Earlier this week, Conor Clarke questioned how the advertising boycott of Glenn Beck possibly can't be hurting Fox News's pockets, as the network claims. Yesterday, the LA Times' Show Tracker blog reported that Beck's ratings are up, clocking his third, fifth, and second-largest audiences on Monday, Tuesday, and Wednesday.
Beck is feeding off the attempt on his career. "Even if the powers to be right now succeed in making me poor, drum me out ... I will only be stronger for it," he said Wednesday on his show, Show Tracker notes in its story. "I will use American ingenuity and my ingenuity to pull myself up, and I will find another way to get this message out, on a platform that will be a thousand times more powerful. Because of my faith, I know how this story ends. The truth will set you free."
Lots of big companies who advertise on Fox have signed onto the boycott, orchestrated by Color of Change to protest Beck's proposition that President Obama is a racist, reportedly including Wal-Mart, Sprint, Travelers Insurance, General Mills, DirecTV, Geico, Progressive, Procter & Gamble, Radio Shack, Men's Wearhouse, GMAC Financial Services--at least 36 companies in all. (UPDATE: as commenter MikeCee points out, Color of Change put the total at 46 after announcing 10 more yesterday.)
Conor has already covered the economics of this for Fox, but it makes good sense why Beck's ratings haven't suffered: Beck is a guy who will say anything that comes to his mind, and his audience likes it.
Beck inhabits the province of Eminem and Howard Stern--guys who say offensive stuff sometimes and get criticized for it. People respect them for that, on some level, and are entertained by it on others. The more criticism that comes their way, the stronger they get--it reinforces their personae. Publicly denouncing Howard Stern for being offensive has no effect, because that's who he is, and everyone knows it. When people blamed Eminem for school violence and the utter tragedy of Columbine, he turned it back on them by saying, basically, there are real problems here and you're blaming this on me? He's different from Howard Stern and Beck because his response was as much filled with cultural realism as it was with his own persona.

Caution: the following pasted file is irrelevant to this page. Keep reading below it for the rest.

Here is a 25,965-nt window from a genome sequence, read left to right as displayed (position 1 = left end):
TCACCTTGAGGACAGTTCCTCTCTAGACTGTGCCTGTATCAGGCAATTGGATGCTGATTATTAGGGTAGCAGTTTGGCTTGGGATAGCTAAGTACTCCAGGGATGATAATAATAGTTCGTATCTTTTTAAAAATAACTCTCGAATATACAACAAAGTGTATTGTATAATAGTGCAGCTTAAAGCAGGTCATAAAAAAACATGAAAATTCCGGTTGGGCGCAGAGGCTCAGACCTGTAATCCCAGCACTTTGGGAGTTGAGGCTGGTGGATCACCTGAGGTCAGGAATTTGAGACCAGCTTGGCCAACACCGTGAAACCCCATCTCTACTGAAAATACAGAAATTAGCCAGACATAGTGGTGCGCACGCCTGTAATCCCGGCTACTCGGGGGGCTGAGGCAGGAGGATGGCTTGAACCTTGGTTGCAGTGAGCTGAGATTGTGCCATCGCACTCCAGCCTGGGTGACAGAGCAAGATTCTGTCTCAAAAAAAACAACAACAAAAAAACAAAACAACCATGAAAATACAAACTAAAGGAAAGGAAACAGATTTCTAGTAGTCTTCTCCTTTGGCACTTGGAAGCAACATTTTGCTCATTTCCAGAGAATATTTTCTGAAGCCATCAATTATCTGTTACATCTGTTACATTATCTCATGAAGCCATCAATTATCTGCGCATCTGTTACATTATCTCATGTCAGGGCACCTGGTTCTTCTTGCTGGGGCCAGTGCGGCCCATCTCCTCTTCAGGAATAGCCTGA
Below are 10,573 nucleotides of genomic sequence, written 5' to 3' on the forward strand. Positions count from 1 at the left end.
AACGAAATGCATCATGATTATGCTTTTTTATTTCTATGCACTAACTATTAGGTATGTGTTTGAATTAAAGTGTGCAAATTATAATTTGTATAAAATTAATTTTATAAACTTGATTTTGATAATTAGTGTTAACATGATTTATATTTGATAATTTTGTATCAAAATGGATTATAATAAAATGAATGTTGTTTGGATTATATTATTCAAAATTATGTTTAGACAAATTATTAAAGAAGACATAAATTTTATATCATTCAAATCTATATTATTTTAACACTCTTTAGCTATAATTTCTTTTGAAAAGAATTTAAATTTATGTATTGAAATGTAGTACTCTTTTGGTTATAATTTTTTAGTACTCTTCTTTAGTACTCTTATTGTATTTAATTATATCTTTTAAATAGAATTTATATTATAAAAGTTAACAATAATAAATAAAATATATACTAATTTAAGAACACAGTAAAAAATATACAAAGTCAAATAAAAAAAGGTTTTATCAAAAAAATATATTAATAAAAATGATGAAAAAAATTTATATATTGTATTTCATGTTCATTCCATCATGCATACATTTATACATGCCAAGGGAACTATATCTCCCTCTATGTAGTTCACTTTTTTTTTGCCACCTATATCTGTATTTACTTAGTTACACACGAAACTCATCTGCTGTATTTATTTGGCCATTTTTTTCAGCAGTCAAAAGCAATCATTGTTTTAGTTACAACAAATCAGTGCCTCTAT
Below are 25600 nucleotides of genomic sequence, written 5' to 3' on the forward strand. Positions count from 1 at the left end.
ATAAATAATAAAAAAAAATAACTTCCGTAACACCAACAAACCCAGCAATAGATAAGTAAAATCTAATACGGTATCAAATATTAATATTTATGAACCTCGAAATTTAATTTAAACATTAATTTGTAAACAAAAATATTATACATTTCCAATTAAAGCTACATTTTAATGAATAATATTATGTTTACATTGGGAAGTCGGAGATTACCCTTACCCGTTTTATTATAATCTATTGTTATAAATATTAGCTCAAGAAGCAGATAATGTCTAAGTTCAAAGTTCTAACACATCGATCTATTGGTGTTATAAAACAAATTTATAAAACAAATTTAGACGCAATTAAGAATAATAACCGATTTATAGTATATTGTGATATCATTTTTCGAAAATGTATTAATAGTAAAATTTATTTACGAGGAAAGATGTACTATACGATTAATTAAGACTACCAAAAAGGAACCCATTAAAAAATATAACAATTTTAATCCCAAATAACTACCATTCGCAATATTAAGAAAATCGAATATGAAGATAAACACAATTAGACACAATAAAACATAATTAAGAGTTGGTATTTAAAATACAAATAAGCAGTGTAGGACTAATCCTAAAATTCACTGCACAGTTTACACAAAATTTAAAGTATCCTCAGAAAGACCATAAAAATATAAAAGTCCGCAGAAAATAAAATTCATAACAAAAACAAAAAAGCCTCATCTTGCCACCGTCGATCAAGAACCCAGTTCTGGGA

People didn't like Eminem when he first came out because of the things he said, but as people got to know his work, audience expectations became different for him. Some of the people--like women--who were supposed to be offended bobbed their heads along and didn't care that much, laughing at insults, as long as the lyrics and the beats were good. It's all part of The Eminem Show. He continued to say whatever he felt like, and it worked out. (Disclaimer: Eminem would probably contest a comparison to Glenn Beck.)
For Stern, Eminem, and Beck, the controversy becomes part of their identity; their unpredictability and potential for edginess/offense become capital.
Beck's audience is political, so things are more serious for him. But, amid the seriousness of his politics, he embraces levity. He promotes his identity as an I'll-say-anything-and-probably-have-to-eat-some-of-it type; just look at the cover of his book. When he pretended to pour gasoline on that guy, it was weird and morbid, but not all that serious.
Beck's self-deprecation, and the probable feeling among his audience that conservatives don't have enough of a voice, basically result in people liking him more for the controversy. We'll see if the money runs out before controversy ultimately buoys him.
We want to hear what you think about this article. Submit a letter to the editor or write to firstname.lastname@example.org.